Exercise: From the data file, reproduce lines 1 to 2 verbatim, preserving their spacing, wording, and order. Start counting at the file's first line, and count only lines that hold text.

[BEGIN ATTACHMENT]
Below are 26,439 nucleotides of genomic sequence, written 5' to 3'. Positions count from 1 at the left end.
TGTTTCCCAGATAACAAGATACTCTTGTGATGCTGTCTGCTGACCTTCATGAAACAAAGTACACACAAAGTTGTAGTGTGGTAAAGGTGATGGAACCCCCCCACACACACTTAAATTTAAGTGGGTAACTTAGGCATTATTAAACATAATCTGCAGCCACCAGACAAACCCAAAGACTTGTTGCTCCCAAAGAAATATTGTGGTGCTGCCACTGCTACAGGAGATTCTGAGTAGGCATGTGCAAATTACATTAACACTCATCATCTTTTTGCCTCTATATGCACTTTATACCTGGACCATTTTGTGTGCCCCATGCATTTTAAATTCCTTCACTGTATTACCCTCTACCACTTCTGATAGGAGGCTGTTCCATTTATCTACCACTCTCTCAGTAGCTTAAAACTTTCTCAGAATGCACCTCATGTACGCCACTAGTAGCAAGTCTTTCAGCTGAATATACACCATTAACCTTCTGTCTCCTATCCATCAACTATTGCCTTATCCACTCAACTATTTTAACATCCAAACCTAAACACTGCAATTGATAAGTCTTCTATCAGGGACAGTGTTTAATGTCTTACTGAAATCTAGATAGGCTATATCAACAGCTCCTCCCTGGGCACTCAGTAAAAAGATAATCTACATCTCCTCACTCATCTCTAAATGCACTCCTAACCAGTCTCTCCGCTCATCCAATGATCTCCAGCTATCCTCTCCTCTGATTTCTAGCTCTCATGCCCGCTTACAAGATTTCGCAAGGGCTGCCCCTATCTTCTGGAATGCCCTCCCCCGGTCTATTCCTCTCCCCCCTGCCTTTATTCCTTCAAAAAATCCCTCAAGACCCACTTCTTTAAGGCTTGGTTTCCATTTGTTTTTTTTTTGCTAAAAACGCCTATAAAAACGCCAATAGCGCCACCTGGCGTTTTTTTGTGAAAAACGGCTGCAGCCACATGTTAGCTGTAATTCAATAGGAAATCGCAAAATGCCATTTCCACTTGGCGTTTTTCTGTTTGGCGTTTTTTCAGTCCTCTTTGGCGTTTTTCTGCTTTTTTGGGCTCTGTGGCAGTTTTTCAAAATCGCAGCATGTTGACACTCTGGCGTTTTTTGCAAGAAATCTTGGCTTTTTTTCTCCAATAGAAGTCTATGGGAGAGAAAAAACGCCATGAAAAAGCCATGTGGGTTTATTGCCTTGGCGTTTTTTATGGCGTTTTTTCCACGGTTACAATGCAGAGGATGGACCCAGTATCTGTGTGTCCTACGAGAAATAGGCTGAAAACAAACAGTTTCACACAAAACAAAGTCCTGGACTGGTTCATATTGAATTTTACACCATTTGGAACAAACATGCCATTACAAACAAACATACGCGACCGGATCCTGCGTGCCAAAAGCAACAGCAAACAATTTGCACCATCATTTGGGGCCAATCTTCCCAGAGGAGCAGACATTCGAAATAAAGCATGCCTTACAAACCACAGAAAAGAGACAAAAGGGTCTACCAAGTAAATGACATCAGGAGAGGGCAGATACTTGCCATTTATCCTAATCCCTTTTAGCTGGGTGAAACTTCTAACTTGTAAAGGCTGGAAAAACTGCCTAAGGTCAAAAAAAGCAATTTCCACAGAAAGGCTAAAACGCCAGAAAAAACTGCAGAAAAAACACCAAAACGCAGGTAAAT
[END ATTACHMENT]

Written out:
Below are 26,439 nucleotides of genomic sequence, written 5' to 3'. Positions count from 1 at the left end.
TGTTTCCCAGATAACAAGATACTCTTGTGATGCTGTCTGCTGACCTTCATGAAACAAAGTACACACAAAGTTGTAGTGTGGTAAAGGTGATGGAACCCCCCCACACACACTTAAATTTAAGTGGGTAACTTAGGCATTATTAAACATAATCTGCAGCCACCAGACAAACCCAAAGACTTGTTGCTCCCAAAGAAATATTGTGGTGCTGCCACTGCTACAGGAGATTCTGAGTAGGCATGTGCAAATTACATTAACACTCATCATCTTTTTGCCTCTATATGCACTTTATACCTGGACCATTTTGTGTGCCCCATGCATTTTAAATTCCTTCACTGTATTACCCTCTACCACTTCTGATAGGAGGCTGTTCCATTTATCTACCACTCTCTCAGTAGCTTAAAACTTTCTCAGAATGCACCTCATGTACGCCACTAGTAGCAAGTCTTTCAGCTGAATATACACCATTAACCTTCTGTCTCCTATCCATCAACTATTGCCTTATCCACTCAACTATTTTAACATCCAAACCTAAACACTGCAATTGATAAGTCTTCTATCAGGGACAGTGTTTAATGTCTTACTGAAATCTAGATAGGCTATATCAACAGCTCCTCCCTGGGCACTCAGTAAAAAGATAATCTACATCTCCTCACTCATCTCTAAATGCACTCCTAACCAGTCTCTCCGCTCATCCAATGATCTCCAGCTATCCTCTCCTCTGATTTCTAGCTCTCATGCCCGCTTACAAGATTTCGCAAGGGCTGCCCCTATCTTCTGGAATGCCCTCCCCCGGTCTATTCCTCTCCCCCCTGCCTTTATTCCTTCAAAAAATCCCTCAAGACCCACTTCTTTAAGGCTTGGTTTCCATTTGTTTTTTTTTTGCTAAAAACGCCTATAAAAACGCCAATAGCGCCACCTGGCGTTTTTTTGTGAAAAACGGCTGCAGCCACATGTTAGCTGTAATTCAATAGGAAATCGCAAAATGCCATTTCCACTTGGCGTTTTTCTGTTTGGCGTTTTTTCAGTCCTCTTTGGCGTTTTTCTGCTTTTTTGGGCTCTGTGGCAGTTTTTCAAAATCGCAGCATGTTGACACTCTGGCGTTTTTTGCAAGAAATCTTGGCTTTTTTTCTCCAATAGAAGTCTATGGGAGAGAAAAAACGCCATGAAAAAGCCATGTGGGTTTATTGCCTTGGCGTTTTTTATGGCGTTTTTTCCACGGTTACAATGCAGAGGATGGACCCAGTATCTGTGTGTCCTACGAGAAATAGGCTGAAAACAAACAGTTTCACACAAAACAAAGTCCTGGACTGGTTCATATTGAATTTTACACCATTTGGAACAAACATGCCATTACAAACAAACATACGCGACCGGATCCTGCGTGCCAAAAGCAACAGCAAACAATTTGCACCATCATTTGGGGCCAATCTTCCCAGAGGAGCAGACATTCGAAATAAAGCATGCCTTACAAACCACAGAAAAGAGACAAAAGGGTCTACCAAGTAAATGACATCAGGAGAGGGCAGATACTTGCCATTTATCCTAATCCCTTTTAGCTGGGTGAAACTTCTAACTTGTAAAGGCTGGAAAAACTGCCTAAGGTCAAAAAAAGCAATTTCCACAGAAAGGCTAAAACGCCAGAAAAAACTGCAGAAAAAACACCAAAACGCAGGTAAAT